Millions needed for South Dunedin

Andrew Whiley.
Andrew Whiley.
A report identifying failures in the lead-up to last June's floods has highlighted the need for investment in South Dunedin infrastructure which could be worth hundreds of millions of dollars.

Both Cr Andrew Whiley and the Insurance Council of New Zealand said the report showed investment was needed, with Cr Whiley saying successive councils had let South Dunedin down by putting off investment in the area.

The comments come after the report released on Wednesday found 75% of mud-tanks in South Dunedin were not properly maintained.

Insurance Council of New Zealand chief executive Tim Grafton said the flood and the report on the flood were a "timely reminder'' about the need for investment in infrastructure.

"It's going to be a growing problem in parts of New Zealand and in Dunedin with sea-level rise.''

Unless infrastructure was improved, flooding, similar to last year's event in South Dunedin, would occur again during big storms, Mr Grafton said.

Mr Grafton pointed out the report showed South Dunedin's stormwater system was built more than 50 years ago and since then development in the area meant the remaining exposed ground did not soak up as much water.

Insurance companies would not be chasing the council for any liability as the amount of rain that fell meant "damage to properties was going to occur in any event''.

"It's very difficult to say with any authority at all, sitting here in Wellington, the extent to which either the management of the mud-tanks or the monitoring of those mud-tanks contributed to the damage.''

Council infrastructure and networks general manager Ruth Stokes said last year's floods and the report had been a "catalyst'' for the council to take a hard look at the challenges facing South Dunedin - which was already an area of focus.

The challenges were complex and included groundwater issues, rising sea levels and coastal erosion.

"You are talking tens if not hundreds of millions to replace a big area of infrastructure, which is why it's really important that we don't just consider the stormwater infrastructure in isolation.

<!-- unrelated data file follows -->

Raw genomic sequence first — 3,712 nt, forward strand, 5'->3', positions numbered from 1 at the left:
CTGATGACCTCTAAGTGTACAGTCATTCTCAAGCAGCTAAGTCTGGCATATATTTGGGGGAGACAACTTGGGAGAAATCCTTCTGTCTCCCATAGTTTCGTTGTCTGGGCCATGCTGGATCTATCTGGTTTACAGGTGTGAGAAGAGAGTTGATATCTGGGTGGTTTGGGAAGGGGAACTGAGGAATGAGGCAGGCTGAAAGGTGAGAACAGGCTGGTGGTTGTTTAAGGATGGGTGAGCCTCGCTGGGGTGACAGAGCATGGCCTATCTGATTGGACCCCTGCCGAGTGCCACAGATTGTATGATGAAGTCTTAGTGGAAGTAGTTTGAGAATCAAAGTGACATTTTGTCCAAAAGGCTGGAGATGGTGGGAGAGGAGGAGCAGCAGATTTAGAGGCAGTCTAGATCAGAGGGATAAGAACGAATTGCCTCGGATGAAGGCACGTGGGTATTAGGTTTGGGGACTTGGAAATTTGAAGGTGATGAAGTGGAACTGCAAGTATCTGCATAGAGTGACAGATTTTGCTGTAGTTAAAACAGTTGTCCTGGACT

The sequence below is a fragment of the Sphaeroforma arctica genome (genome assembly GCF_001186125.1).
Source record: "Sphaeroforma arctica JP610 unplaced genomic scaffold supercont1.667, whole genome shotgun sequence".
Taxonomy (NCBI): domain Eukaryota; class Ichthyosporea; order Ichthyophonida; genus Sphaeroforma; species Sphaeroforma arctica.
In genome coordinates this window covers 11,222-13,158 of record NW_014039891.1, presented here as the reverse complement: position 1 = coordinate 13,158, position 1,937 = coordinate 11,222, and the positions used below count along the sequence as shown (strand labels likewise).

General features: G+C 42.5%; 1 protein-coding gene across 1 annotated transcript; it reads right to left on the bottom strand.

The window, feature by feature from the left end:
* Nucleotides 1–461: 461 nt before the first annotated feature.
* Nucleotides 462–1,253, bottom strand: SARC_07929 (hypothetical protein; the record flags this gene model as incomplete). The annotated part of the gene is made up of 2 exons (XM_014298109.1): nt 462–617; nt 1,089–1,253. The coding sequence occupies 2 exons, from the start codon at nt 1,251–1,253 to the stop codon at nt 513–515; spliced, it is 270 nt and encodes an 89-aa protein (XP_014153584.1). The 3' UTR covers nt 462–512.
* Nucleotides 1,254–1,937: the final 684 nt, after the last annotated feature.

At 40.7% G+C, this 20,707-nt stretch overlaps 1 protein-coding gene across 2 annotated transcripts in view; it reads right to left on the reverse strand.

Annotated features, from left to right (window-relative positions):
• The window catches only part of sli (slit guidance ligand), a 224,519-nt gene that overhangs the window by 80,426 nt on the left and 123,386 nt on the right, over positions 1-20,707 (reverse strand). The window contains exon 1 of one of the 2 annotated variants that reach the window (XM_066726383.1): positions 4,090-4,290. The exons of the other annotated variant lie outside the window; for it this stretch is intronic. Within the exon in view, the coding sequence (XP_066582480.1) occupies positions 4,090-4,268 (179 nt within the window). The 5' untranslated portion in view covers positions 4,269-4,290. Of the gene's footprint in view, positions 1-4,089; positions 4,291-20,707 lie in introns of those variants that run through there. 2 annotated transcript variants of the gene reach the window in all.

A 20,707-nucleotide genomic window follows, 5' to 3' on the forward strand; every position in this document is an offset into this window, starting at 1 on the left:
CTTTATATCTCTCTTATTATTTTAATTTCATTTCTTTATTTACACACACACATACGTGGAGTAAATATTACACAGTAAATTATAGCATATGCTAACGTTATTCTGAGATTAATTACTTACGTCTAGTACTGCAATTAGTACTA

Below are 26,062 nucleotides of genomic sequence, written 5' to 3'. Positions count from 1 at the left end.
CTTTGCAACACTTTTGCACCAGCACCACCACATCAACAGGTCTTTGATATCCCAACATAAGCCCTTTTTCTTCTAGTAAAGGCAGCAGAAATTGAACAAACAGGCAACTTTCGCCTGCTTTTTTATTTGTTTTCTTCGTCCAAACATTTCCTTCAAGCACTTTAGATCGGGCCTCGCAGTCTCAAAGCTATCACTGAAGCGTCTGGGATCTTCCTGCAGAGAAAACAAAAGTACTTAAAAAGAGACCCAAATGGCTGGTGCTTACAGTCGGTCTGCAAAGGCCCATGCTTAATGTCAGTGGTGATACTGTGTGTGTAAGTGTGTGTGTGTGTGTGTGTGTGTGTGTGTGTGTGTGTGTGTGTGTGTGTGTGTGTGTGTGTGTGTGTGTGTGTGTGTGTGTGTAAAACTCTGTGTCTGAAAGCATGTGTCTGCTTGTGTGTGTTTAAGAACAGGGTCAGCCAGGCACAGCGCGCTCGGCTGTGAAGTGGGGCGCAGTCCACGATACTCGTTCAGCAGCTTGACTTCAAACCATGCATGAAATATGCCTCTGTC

"Addressing all the challenges that South Dunedin faces is going to be a significant investment.

"That's not just going to be about council; that's going to be about a number of players, including the Government.''

The council was now working with the Otago Regional Council to put together a "full picture'' of the hazards and challenges and would report back in the middle of this year.

Council was also focused on having conversations with the people of South Dunedin about the challenges and potential fixes.

The floods had also highlighted priorities for infrastructure investment in other parts of the city where there was flooding.

Cr Whiley said the council had failed South Dunedin by not investing in infrastructure.

"The bottom line being is: the ratepayers of South Dunedin, have paid how much in rates over the years, but yet have they had any love for their rate money?''

"I think we have got a big bill on our hands upgrading infrastructure around the city, not just South Dunedin.''

He compared the situation to a homeowner letting his house fall into disrepair and rot.

"If you have all this infrastructure you have to maintain it and you have to spend money maintaining it.''

He was sceptical of the view there would have been serious flooding even if the system had been properly maintained.

Attempts were made to contact Dunedin Mayor Dave Cull, who is at a local government conference in the Chatham Islands, but he could not be reached for comment.

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